Why Freesat Works
Let's say you've just made a change to some software you're developing that you expect an audience of thousands to use daily to check news headlines, sports results, the weather or the state of the markets. Let's say it runs on a digibox. How long would it take to press the keys the remote control 10,000 times and check that what you expected to happen, happens? When it comes to the shiny new Freesat platform, it takes us less than 20 minutes. Here's how.
Last August we were handed the brief to provide a digital text service for Freesat, the joint venture between ITV and the BBC to offer an alternative packaging of the free-to-air digital channels broadcast by satellite, due to launch in Spring 2008. The product manager, Andrew Bowden discusses the challenges on the BBC Internet Blog.
We were repurposing the channels currently available to view via Sky (or free to air satellite receivers). We already provide a complete BBCi red button service on the Sky platform. But that service is written using software licensed to Sky's platform (called OpenTV), which Freesat chose not to licence, so we couldn't just run that BBCi service on Freesat. Instead, Freesat uses an updated version of the software that runs the red button services on Freeview. It's free, it's called MHEG and it's an open standard.
We didn't have much time. But we knew that we had an opportunity to refresh the service. We took the Freeview service and asked how important each section is to our viewers? How could we improve the look and feel, the navigation? How many sections are there? How many pages in each? How is the information fed through to screen - how many feeds are there? How many back end systems will we need to update/port/repurpose? Once we had that we did some estimates to see how long it would take to build. Then we took the prospective launch date and worked out what the minimum we could deliver on launch day would be and what we could add in subsequent updates.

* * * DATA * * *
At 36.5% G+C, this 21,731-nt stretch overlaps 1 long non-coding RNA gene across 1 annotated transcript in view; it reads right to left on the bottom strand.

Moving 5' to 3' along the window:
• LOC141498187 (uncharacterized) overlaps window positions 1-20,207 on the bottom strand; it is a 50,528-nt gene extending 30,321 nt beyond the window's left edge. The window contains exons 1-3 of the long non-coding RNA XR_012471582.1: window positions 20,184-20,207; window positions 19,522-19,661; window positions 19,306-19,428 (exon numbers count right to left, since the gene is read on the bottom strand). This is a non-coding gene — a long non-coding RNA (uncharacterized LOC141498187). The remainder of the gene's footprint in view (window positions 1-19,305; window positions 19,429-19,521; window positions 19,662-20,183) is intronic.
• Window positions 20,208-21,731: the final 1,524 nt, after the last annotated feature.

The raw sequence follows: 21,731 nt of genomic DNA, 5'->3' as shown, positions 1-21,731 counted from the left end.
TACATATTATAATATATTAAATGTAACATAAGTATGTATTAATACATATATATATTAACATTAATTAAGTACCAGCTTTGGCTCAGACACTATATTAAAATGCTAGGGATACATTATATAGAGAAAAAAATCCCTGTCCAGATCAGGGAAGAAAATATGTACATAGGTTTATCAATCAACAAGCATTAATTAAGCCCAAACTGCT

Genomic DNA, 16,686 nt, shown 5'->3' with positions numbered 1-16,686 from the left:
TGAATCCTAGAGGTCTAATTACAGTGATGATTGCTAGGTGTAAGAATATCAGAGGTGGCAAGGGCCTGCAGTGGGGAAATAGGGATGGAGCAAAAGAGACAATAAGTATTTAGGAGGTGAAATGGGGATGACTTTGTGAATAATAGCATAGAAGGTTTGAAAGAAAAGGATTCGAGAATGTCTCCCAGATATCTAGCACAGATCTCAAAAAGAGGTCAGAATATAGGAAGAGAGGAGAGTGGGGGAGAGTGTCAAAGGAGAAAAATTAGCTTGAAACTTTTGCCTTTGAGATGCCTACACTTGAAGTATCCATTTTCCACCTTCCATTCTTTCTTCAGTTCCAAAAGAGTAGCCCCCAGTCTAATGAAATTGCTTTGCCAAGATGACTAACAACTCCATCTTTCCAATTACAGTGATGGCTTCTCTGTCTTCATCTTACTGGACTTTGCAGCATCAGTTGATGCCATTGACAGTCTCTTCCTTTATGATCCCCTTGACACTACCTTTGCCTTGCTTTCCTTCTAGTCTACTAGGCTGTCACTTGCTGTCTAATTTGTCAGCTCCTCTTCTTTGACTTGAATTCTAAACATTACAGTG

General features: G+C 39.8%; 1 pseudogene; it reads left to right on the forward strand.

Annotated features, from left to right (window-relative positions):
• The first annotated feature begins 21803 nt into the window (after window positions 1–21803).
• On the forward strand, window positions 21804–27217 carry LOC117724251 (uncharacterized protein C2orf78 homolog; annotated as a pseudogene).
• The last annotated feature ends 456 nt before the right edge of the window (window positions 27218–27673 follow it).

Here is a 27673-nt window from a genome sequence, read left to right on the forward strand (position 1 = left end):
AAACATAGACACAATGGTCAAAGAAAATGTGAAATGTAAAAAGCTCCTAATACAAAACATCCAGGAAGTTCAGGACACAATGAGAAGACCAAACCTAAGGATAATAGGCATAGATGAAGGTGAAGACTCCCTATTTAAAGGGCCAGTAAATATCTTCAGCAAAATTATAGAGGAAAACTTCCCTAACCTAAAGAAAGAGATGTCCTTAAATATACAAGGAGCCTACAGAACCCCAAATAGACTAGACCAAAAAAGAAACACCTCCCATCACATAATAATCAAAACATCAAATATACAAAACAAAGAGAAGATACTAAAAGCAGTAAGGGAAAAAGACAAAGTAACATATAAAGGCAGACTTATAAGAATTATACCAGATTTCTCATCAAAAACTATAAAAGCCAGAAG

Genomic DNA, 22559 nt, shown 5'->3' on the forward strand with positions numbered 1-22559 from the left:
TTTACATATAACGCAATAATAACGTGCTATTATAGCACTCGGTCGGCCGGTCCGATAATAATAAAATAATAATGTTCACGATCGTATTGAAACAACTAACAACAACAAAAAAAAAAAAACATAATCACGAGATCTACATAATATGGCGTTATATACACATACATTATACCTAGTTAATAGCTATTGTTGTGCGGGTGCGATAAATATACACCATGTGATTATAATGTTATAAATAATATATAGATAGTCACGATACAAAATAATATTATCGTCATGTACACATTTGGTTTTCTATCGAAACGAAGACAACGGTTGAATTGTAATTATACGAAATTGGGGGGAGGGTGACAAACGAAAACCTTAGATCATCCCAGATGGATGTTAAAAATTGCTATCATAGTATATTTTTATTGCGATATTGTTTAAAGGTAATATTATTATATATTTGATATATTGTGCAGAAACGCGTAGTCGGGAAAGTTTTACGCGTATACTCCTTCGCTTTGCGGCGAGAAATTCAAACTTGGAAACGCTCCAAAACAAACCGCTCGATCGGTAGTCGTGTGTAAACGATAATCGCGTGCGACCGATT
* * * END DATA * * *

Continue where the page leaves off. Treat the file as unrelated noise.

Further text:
We concluded that News, Sport, Business and Entertainment would come first and deliver almost 800 pages of content. Then we could follow up with 300 pages of Weather shortly after launch. We scoped work on updating the content systems that supply the Sky, Virgin and Freeview platforms and had confidence we could generate the content. But there weren't any Freesat set-top boxes when we started. We couldn't build a digital text service blind. Well, we could but it would involve something akin to staring at The Matrix.
Luckily for us, BBC Research had been working out the grand plans for Freesat over several years. They developed extensions to the MHEG specification, worked with manufacturers to define hardware requirements and provided us a "concept receiver" that we could use to start building a service on. Essentially this was a Linux PC with a DVB-S decoder and a custom software stack built to emulate how Freesat was specified to work.
Then we had to build the software. For those that are interested, the systems that were built to drive the Freeview back end were largely based on the Perl programming language. We now use Java. We used CVS for several years: we have since switched to SVN. There was no automated build so we couldn't track and enforce stability or run automated tests on any changes we made whereas new projects are plugged into CruiseControl. Projects are being planned to bring Freeview in line, but we didn't have time to wait for them to complete. So, based on newer services and much learning undertaken in recent years we went for Java, the Eclipse IDE, using SVN as our repository, using Apache Ant and CruiseControl to automate builds and used Agile methods (SCRUM, XP, TDD) to manage the development process.
How do we build a service? Essentially we receive XML feeds from our colleagues in the Journalism department that are content based and described generically, e.g.
<PageTitle>Zombie plague sweeps the internet</PageTitle>